Kids and Dogs
When we first brought Breccan home from the hospital, our 65 lb clown of a Siberian Husky bounded toward his carseat, sniffed him, and gave him a huge howl of a hello. The first few weeks Breccan was home, Ger lovingly watched over his bassinet, cuddled with him on car trips (supervised of course), and hovered over anyone holding him.
For "Brother Ger", as he became known, the novelty soon wore off.
It isn't that Ger suddenly hated Breccan; he just became relatively indifferent to him. He kept his distance. We realized the hovering had become less about protection and more about jealousy (picture Justin Timberlake if the focus isn't on him). We realized Ger really was "Brother Ger" and was having a typical sibling adjustment to the drastic change that, at 6 years old, he wasn't the baby anymore!
Our "two boys" have had their ups and downs. Highs - like letting Ger help clean Breccan when he learned to eat food, Breccan learning to throw a ball and pet nicely, and Breccan requesting to take Ger for walks - are balanced by lows - like Ger getting a touch of food aggression, Breccan learning to climb on Ger and hit him, and Ger missing a lot of walks because of Breccan's various needs.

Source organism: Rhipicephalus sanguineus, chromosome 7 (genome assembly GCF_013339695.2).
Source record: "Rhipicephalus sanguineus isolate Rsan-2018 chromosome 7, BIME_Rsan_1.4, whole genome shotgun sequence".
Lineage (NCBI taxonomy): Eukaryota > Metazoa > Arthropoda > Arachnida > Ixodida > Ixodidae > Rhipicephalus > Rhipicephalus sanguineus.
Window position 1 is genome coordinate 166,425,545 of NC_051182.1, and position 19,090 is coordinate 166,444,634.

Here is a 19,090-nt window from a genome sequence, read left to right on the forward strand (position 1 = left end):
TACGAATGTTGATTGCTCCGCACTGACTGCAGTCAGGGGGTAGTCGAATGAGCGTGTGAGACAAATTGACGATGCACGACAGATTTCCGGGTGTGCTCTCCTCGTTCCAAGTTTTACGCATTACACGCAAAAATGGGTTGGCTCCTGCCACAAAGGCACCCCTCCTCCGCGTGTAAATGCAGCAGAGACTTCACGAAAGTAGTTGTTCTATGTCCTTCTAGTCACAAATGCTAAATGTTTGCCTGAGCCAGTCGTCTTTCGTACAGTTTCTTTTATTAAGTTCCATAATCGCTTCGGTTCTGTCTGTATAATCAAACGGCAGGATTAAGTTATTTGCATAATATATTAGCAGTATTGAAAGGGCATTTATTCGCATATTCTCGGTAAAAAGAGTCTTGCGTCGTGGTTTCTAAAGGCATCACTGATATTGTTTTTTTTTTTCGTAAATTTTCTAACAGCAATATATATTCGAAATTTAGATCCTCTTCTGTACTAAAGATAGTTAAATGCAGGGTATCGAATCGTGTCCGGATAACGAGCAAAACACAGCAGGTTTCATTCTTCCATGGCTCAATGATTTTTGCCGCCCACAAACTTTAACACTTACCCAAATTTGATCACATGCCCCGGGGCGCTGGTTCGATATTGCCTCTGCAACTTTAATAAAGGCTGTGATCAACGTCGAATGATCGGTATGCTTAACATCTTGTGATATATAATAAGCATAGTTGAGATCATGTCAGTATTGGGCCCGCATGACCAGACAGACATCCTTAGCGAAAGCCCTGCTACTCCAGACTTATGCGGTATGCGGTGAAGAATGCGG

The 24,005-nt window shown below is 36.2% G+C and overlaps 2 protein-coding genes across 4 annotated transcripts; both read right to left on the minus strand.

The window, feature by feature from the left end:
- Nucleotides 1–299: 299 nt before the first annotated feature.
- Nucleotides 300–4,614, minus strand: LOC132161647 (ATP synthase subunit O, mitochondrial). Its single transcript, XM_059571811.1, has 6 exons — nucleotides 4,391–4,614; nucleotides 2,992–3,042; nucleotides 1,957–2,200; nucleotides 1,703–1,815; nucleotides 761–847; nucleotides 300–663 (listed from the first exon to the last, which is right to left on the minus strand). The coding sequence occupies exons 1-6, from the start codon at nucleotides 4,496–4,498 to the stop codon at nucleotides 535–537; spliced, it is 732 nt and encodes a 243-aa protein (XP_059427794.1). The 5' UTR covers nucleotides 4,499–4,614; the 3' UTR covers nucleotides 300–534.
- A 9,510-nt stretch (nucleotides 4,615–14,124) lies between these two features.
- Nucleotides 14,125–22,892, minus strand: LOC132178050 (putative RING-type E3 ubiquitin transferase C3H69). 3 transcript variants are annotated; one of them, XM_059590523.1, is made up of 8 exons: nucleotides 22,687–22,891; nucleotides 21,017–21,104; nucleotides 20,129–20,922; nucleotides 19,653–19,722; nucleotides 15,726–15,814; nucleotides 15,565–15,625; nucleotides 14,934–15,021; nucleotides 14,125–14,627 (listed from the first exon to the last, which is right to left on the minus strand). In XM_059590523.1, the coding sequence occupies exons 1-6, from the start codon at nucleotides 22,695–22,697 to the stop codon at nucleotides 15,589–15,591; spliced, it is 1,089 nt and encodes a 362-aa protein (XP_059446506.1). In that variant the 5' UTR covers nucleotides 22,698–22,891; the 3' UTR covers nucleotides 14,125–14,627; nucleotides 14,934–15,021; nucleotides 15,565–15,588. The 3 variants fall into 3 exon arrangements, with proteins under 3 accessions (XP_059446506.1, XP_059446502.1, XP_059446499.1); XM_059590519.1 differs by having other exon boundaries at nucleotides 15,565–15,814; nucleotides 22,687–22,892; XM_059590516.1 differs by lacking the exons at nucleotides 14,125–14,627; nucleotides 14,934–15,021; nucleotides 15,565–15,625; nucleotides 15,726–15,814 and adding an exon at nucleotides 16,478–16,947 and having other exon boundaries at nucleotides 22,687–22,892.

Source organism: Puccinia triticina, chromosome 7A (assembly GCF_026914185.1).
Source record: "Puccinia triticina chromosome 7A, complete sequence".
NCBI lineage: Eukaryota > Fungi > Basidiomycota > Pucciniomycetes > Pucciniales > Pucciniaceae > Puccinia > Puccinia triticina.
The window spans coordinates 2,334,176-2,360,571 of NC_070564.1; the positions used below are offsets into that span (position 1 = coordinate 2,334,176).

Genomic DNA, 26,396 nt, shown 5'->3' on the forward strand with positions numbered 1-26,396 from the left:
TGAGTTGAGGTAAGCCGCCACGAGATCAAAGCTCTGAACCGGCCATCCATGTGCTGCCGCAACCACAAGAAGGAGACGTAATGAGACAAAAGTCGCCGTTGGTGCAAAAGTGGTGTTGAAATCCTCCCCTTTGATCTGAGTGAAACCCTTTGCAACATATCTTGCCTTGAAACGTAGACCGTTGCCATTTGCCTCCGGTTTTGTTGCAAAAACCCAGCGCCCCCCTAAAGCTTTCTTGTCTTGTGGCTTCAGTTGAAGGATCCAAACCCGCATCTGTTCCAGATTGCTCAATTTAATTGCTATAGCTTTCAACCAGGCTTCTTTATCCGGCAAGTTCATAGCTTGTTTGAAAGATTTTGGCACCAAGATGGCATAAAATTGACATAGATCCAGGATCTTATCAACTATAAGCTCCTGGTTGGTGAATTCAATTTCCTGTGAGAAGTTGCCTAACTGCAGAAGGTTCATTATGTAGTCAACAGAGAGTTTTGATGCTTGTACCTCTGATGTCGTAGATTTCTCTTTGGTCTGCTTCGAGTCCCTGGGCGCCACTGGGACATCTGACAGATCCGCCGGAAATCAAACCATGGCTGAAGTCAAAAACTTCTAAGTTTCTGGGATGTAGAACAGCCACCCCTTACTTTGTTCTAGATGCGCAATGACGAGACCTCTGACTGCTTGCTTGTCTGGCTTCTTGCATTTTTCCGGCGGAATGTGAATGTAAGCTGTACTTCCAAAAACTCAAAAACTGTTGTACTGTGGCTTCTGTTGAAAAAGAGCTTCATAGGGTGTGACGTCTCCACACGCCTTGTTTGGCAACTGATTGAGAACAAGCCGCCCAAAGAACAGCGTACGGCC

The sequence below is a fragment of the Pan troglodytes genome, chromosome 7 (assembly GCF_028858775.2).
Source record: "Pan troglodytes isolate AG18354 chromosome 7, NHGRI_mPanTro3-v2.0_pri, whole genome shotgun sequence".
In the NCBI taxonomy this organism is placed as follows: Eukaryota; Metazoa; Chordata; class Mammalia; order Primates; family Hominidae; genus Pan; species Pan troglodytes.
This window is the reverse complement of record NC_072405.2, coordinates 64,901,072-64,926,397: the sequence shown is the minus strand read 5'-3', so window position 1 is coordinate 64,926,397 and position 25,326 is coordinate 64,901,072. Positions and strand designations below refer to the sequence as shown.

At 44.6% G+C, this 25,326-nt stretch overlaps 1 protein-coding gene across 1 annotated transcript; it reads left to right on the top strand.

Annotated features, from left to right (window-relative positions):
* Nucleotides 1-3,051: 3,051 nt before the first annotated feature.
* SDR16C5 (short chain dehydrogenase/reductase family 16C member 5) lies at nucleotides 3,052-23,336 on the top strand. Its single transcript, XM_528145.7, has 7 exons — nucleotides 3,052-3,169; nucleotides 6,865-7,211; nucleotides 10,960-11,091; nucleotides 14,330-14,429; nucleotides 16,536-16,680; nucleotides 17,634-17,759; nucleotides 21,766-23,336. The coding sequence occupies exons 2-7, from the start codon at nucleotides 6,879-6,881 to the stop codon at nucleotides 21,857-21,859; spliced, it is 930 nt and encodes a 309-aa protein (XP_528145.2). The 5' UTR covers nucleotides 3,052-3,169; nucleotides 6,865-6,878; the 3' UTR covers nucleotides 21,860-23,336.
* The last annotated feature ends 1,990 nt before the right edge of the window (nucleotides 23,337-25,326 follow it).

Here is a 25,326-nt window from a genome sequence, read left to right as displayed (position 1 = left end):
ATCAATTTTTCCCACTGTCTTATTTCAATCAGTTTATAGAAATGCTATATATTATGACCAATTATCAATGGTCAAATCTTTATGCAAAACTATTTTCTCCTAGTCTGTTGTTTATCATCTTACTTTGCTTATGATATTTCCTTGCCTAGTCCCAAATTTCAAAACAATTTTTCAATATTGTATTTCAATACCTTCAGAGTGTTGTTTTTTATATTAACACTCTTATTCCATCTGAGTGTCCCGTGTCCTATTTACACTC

I searched high and low for the kind of time line you get with "purple crying" or "sleep consolidation". I found very little. I found a lot of sad stories about families rehoming dogs, often times so the dog would have a better life. I definitely couldn't do that to the dog that I see as my first child. I am too selfish that way.
The answer for us, if you want a time line, is that things were not great until around 18 months. Not bad, no real biting or aggression, but a lot of angst and separation, and a lot of guilty feelings. Luckily Ger is very accommodating and pretty lazy for a husky. Around 18 months, B started to understand petting. He started to be able to give Ger treats. He started to be able to talk with Ger and be somewhat intelligible.
Now that Breccan is 2.5, things are starting to really improve. They can "wrestle" a bit, and they cuddle together (supervised) on the couch. Ger seems genuinely happy when Breccan comes home with us and actually concerned when he doesn't. Breccan is able to consistently walk holding my hand, so we take Ger on short walks together. I feel like this has facilitated their bonding. They often are interested in the same things: plants, puddles, sticks, other dogs.
There are still issues. We have a small space, and Ger gets upset when Breccan plays near his food, water, and toys. And Breccan gets mad at Ger for things like being in the way or his food when he's thrown it on the floor.
In the end, the adjustment timeline is probably similar to proper human siblings, and the emotions likewise similar. Dogs, like children, don't get to live perfect lives with perfect parents. In turn, we are certainly not rewarded with perfectly obedient kids and dogs. But really, who wants that anyways!